The Boccardi-Thornburgh report leaves some questions unanswered
COMMENTARY | January 12, 2005
Phil Meyer writes that the CBS investigative panel focuses more on procedures and less on the story itself, and that it offers at least one promising lead for reporters to pick up on.
By Philip Meyer
The CBS investigative panel left three important questions unanswered. If journalism is still strong in this nation, they will not remain mysteries forever.
Lawyers and journalists develop an instinct for the relevant, and Louis D. Boccardi and Dick Thornburgh displayed it in their detailed report. They focused on the people and the procedures that led Dan Rather and his producers to mishandle the story on President Bush’s National Guard service.
But we still don’t know what happened. First, the report doesn’t even confirm that the incriminating documents were indeed fakes. Second, it doesn’t tell us where they came from. Third, it sheds very little light on the underlying issue: Did President Bush shirk his military duty while the war in Vietnam was on?
The first one is easy. The documents were fake. It’s indisputable. Although the report goes out of its way to announce “no finding as to the authenticity” of the documents, it confirms what we old-timers remember: There was no typewriting equipment available at the time to produce their proportionally spaced Times Roman letters with superscript.
There was type-setting equipment, but that’s not the same thing. The report keeps the prospect of the documents’ legitimacy alive by mentioning the existence of the IBM Selectric Composer in the years that Bush was in the Texas Air National Guard. It even calls it a “typewriter,” which it was not.
The IBM Selectric Composer was a very expensive machine (five figures in 2005 dollars) used to set cold type for offset printing. It had proportional spacing (meaning that the letter “i” takes up less space than the “m,” and it could right-justify the lines). And its available typefaces included an approximation of Times Roman. But it is beyond belief that the Guard would own one, much less use it for routine office work.
Knowing that the documents are bogus makes it all the more important to find out where they came from. If we don’t, our lives will be forever haunted by conspiracy theorists trying to prove that Republicans created them to divert attention from the substance of Bush’s military record.
The trail of the documents stops cold with retired Army National Guard Lt. Co. Bill Burkett, who gave, at different times, different stories about how he got them. The panel tried to talk to him, but he refused unless it would agree not to use the information he gave it. Wisely, Boccardi and Thornburgh declined. About all we can hope for is that the next investigators will have subpoena power.
On the third issue, George W. Bush and Vietnam, the report offers a lead that journalists can still follow if they have the stomach for it. The basic moral issue for draft dodgers is this: even if you don’t believe in a given war, whatever action you take to get out of it will lead to somebody else having to fight in your place. With war, good or bad, we’re all in it together.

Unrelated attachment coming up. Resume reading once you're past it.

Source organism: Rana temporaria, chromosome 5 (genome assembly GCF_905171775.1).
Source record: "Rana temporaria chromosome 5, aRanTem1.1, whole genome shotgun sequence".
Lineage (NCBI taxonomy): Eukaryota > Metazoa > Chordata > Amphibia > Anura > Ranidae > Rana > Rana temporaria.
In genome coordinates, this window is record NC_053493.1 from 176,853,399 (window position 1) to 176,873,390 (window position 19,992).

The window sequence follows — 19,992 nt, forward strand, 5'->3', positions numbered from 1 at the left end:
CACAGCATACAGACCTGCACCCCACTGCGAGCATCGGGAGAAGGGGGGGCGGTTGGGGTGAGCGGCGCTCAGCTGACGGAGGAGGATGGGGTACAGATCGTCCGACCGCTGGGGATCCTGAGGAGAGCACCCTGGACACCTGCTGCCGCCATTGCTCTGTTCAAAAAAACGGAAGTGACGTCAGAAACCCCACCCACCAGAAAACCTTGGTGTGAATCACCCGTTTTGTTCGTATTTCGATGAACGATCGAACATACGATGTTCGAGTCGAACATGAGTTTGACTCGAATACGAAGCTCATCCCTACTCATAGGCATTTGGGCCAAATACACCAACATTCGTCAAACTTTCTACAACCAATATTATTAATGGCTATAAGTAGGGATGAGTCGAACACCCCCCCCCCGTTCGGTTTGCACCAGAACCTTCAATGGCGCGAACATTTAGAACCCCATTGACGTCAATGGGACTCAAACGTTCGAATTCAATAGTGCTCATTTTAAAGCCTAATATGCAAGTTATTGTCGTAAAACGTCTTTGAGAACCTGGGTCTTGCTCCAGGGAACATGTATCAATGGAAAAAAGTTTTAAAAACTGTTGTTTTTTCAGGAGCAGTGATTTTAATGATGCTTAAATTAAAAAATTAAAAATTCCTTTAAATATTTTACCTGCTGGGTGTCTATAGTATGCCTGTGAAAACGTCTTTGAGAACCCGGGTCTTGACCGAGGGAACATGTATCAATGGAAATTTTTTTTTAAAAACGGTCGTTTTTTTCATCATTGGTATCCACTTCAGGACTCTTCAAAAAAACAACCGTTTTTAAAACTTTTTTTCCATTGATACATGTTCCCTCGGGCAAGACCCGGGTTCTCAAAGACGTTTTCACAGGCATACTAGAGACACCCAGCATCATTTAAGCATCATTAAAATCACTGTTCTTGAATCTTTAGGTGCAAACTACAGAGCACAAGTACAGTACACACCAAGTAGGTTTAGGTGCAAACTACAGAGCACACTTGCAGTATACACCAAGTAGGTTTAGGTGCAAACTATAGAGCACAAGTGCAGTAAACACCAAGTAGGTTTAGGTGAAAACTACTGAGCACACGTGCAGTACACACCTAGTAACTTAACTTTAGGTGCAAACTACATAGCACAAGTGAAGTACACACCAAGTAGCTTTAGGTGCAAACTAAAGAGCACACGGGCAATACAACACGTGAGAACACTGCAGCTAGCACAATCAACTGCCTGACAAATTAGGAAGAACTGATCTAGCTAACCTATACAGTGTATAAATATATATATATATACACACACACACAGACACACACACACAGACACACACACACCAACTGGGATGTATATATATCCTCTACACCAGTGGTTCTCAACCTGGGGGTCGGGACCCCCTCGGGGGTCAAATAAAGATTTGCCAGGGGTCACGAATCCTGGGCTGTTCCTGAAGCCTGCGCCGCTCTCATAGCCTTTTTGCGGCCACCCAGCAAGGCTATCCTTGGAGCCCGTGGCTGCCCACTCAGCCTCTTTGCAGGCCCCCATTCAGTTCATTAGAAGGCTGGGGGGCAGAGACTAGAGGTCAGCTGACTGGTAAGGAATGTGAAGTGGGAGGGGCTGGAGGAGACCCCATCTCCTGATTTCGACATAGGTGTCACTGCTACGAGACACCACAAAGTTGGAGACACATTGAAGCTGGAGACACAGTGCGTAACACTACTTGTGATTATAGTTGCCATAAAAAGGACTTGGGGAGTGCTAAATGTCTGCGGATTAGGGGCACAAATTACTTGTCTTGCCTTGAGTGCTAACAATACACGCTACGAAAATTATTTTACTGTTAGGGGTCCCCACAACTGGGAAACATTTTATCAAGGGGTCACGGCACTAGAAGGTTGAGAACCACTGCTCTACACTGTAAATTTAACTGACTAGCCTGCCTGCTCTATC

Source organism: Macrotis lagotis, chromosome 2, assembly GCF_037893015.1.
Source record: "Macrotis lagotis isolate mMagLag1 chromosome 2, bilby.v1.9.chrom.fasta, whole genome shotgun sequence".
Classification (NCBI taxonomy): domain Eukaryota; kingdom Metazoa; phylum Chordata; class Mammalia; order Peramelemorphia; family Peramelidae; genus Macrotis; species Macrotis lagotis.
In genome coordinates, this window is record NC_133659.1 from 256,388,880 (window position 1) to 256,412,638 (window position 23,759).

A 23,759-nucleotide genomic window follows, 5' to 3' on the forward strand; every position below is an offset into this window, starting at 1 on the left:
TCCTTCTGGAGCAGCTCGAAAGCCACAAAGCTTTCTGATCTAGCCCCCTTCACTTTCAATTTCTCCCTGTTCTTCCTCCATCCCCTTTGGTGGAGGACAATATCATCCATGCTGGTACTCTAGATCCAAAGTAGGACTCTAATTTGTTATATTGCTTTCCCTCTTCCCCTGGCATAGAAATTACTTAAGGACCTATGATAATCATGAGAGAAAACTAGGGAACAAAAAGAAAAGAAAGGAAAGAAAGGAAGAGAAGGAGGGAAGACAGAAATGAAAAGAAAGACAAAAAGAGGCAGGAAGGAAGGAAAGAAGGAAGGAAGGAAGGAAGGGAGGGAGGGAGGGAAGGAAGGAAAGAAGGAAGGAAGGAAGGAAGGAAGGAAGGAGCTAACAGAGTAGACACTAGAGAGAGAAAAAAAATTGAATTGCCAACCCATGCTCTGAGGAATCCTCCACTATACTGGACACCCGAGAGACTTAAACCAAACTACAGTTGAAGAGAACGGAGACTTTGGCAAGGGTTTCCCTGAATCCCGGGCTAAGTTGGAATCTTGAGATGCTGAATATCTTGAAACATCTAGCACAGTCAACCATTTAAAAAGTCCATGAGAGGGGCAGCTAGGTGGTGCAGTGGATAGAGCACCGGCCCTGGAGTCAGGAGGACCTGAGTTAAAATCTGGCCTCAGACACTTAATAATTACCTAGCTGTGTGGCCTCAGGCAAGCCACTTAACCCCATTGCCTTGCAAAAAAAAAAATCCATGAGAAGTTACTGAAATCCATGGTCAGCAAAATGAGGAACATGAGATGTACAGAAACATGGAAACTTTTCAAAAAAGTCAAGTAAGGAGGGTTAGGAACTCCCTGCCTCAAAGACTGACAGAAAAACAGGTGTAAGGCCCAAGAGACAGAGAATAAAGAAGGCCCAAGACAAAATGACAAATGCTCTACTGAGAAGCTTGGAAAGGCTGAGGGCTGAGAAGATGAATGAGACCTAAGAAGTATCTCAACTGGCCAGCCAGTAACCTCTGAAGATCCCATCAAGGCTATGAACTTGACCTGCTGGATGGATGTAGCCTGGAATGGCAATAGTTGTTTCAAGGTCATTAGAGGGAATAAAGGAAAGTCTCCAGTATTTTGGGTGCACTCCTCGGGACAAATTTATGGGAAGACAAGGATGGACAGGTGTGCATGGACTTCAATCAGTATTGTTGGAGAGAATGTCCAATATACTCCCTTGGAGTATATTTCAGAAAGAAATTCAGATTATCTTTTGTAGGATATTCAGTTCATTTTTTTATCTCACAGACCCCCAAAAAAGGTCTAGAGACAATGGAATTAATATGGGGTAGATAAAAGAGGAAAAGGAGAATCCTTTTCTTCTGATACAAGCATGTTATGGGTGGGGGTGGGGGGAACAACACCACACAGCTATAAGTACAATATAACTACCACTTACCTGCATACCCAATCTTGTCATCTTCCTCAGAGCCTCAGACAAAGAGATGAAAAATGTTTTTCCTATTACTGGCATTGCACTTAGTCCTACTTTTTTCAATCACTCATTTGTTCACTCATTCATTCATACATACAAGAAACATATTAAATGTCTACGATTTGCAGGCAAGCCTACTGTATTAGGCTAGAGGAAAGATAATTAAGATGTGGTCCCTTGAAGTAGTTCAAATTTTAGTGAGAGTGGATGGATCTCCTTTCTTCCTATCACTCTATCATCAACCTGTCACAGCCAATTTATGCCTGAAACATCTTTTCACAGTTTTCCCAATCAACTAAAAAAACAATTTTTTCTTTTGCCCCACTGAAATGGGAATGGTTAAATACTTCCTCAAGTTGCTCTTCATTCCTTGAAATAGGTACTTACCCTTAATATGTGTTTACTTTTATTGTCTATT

When President Bush joined the Texas Air National Guard, he went to Moody Air Force Base and trained alongside young Air Force officers who knew they were headed to Vietnam when they got their wings. They were also bound to know that George W. Bush was destined for weekend duty defending the Texas skies from potential invaders from Cuba.
How come, when this was a hot issue in the presidential campaign, did no journalistic organization have the enterprise to find one of Bush’s Vietnam-bound contemporaries and ask what he thought of the Air National Guard?
The CBS panel provides an opening to this issue when it quotes the son of Lt. Col George Killian, commander of Bush’s fighter-interceptor squadron, as reporting that the fact that Bush was the only Texas Air National Guard pilot in his Air Force training class “created morale problems for the unit.” Sounds like a story to me.
Some of the talking heads have suggested that this case demonstrates that journalism is falling apart. I believe quite the opposite. CBS is less powerful than it was in the days of Edward R. Murrow and Fred Friendly, but truth can surface faster and more efficiently in this era of many voices.
Mass media used to control the public agenda, determining what we would think about and what topics would never come up. But the mass is gone from the media now, and the public has the power to hold the new journalism to higher standards. Truth still comes out, but, as in the case of the discredited documents, it comes from unexpected places. We just have to get used to it.
Response to Lukasiak
- School of Journalism and Mass Communication, University of North Carolina at Chapel Hill
01/15/2005, 02:32 PM
Good find! Page 6 is indeed a proportionally-spaced manuscript dated Feb. 19, 1971. And it therefore meets one of the three tests. The others are Times Roman type, or an approximation thereof, and true superscript where the tops of the letters rise above the line.
If I were an enterprising journalist instead of a grouchy old professor, I would track down Peter Tytell, the New York typewriter expert, and ask him what machine might have created this 1971 document and whether other versions of it could have met the other two tests. If such a machine existed, how hard could it be find one? This isn't archeology -- yet.